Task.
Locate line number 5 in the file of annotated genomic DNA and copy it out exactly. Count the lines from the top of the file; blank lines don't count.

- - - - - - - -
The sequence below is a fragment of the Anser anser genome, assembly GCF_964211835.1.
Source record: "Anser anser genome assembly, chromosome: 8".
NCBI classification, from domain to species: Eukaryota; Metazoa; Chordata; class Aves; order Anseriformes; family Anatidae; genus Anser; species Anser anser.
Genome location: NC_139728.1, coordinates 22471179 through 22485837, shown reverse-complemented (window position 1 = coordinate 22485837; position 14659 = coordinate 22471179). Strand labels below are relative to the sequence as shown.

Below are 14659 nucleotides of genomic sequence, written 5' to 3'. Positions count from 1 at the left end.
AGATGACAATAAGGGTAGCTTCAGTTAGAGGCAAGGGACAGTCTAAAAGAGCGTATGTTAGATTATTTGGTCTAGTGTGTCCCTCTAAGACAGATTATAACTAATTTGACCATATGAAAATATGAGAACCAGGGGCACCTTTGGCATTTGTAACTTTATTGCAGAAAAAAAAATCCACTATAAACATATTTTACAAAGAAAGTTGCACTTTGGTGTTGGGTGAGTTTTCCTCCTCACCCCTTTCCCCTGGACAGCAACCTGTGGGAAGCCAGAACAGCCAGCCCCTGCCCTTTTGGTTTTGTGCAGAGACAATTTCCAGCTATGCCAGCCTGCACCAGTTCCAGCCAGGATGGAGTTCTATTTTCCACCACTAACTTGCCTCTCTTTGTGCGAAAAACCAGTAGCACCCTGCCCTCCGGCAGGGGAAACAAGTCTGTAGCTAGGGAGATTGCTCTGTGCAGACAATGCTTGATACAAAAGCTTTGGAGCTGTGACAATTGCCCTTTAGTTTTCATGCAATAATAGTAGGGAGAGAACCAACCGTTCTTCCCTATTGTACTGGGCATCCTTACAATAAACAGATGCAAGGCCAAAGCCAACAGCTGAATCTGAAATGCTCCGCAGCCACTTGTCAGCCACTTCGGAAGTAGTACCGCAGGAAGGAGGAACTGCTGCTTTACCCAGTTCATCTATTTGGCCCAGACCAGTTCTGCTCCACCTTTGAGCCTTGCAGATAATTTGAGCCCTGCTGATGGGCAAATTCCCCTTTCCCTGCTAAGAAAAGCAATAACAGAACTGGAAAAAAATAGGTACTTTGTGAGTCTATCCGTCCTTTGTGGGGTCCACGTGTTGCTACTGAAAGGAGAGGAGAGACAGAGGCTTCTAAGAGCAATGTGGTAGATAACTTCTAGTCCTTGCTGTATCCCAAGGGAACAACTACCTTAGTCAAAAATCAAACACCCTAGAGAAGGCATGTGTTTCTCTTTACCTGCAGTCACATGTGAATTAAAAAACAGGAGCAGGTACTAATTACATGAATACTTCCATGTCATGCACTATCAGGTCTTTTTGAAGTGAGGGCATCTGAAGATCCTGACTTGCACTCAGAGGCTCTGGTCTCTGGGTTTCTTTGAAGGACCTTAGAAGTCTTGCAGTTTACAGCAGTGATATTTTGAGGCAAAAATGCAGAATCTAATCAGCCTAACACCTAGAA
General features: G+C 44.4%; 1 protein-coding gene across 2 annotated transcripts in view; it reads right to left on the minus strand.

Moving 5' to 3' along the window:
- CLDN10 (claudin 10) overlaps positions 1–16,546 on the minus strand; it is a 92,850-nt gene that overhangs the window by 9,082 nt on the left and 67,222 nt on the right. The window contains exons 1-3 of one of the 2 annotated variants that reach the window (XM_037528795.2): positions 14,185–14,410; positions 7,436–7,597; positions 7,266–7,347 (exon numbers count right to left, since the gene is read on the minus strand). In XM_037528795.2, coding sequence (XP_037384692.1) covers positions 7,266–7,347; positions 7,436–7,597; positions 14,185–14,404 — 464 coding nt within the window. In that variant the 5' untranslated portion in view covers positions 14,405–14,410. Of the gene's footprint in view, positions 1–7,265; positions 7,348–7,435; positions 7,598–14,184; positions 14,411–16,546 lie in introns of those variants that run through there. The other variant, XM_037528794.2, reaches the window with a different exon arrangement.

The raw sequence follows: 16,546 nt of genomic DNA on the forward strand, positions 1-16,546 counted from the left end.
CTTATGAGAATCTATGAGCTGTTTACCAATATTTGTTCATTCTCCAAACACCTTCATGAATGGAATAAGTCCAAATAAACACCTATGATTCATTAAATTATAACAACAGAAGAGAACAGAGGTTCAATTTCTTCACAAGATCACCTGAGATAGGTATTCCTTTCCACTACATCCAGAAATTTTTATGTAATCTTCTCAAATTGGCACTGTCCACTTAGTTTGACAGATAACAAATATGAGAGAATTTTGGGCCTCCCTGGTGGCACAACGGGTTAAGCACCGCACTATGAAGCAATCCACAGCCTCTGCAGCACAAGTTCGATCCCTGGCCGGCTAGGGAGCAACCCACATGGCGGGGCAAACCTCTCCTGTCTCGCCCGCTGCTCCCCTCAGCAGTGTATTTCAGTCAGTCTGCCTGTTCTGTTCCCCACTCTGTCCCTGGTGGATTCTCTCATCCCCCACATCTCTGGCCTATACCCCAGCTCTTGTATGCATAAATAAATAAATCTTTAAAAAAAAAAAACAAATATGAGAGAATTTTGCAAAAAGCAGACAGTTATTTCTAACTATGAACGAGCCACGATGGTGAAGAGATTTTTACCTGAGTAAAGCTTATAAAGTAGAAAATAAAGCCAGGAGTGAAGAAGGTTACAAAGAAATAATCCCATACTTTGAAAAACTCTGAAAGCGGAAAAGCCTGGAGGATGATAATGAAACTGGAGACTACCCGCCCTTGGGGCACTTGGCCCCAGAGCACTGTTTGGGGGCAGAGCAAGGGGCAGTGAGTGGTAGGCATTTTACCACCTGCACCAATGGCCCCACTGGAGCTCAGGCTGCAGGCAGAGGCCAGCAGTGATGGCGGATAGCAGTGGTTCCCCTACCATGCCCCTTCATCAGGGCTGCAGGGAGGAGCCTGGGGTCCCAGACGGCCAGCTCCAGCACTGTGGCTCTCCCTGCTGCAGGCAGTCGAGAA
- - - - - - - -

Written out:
Below are 14659 nucleotides of genomic sequence, written 5' to 3'. Positions count from 1 at the left end.